A desk job could send you to an early grave, but replacing 30 minutes of sitting with any type of exercise reduces the risk of early death…
It’s true – spending hours every day on our butts has health risks.
However, a new study of 8 000 adults found that swapping a half-hour of sitting around with exercise of any intensity cut the risk of early death by as much as 35 percent.
“Our findings underscore an important public health message that physical activity of any intensity provides health benefits,” says Keith Diaz, PhD, assistant professor of behavioural medicine at Columbia University Vagelos College of Physicians and Surgeons and lead author of the paper.
How many hours do you spend sitting?
From the car to the office desk and then the couch at home, people spend more time sitting than ever before. In fact, about one in four adults spends more than eight hours a day sitting, according to a recent study.
In a previous paper, Diaz and his team discovered that adults who sat for an hour or more without interruption had a greater risk of early death than those who were sedentary for the same total amount of time but got up and moved around more often.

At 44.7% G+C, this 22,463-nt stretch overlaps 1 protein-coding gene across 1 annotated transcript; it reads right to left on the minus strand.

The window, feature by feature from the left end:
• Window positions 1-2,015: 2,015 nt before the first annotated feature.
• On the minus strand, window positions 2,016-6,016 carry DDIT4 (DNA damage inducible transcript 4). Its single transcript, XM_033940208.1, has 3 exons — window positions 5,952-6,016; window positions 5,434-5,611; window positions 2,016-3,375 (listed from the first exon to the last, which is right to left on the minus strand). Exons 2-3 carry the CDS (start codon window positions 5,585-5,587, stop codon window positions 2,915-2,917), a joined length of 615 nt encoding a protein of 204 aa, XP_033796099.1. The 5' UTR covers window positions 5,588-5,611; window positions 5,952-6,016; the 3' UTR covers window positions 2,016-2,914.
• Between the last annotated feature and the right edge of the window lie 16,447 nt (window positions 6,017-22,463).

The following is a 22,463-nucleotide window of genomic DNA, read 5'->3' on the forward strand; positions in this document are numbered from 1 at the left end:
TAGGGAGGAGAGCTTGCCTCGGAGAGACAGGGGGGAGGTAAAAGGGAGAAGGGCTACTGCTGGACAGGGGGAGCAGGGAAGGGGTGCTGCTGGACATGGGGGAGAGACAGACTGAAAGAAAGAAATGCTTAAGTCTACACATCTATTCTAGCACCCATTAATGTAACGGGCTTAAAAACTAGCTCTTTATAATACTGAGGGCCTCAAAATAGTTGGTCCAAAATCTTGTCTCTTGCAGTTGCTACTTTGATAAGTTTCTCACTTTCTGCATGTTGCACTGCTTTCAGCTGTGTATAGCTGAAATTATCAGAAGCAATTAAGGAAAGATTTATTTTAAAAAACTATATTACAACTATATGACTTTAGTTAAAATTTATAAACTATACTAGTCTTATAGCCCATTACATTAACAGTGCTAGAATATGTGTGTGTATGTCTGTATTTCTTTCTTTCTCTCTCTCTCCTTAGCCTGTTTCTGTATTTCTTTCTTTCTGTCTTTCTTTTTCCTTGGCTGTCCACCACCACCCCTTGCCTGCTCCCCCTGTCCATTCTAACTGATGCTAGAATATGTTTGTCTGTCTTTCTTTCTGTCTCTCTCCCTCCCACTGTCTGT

So what can you do if you spend most of your day sitting?
Take movement breaks every 30 minutes
The research found that people who sat for less than 30 minutes at a time had the lowest risk of early death. This suggests that taking movement breaks every half-hour could lower your risk of death.
But just how intense, and for how long, does the physical activity need to be to counter the ill effects of sitting?
The current study, participants wore activity monitors for at least four days to record the amount and intensity of physical activity they engaged in while awake.
The researchers tabulated the death rate among participants through 2017. Using this data, they estimated how substituting time spent sitting with time being physically active would affect risk of early death.
Comparing low-intensity, moderate and high-intensity exercise
The study found that replacing just 30 minutes of sitting with low-intensity physical activity would lower the risk of early death by 17 percent, a statistically significant decrease.
Swapping the same amount of sitting for moderate to vigorous activity would be twice as effective, cutting the risk of early death by 35 percent.
The researchers also found that short bursts of activity – of just a minute or two – provided a health benefit.
“If you have a job or lifestyle that involves a lot of sitting, you can lower your risk of early death by moving more often, for as long as you want and as your ability allows – whether that means taking an hour-long high-intensity spin class or choosing lower-intensity activities, like walking,” Diaz says.
Source: Columbia University Irving Medical Center via www.sciencedaily.com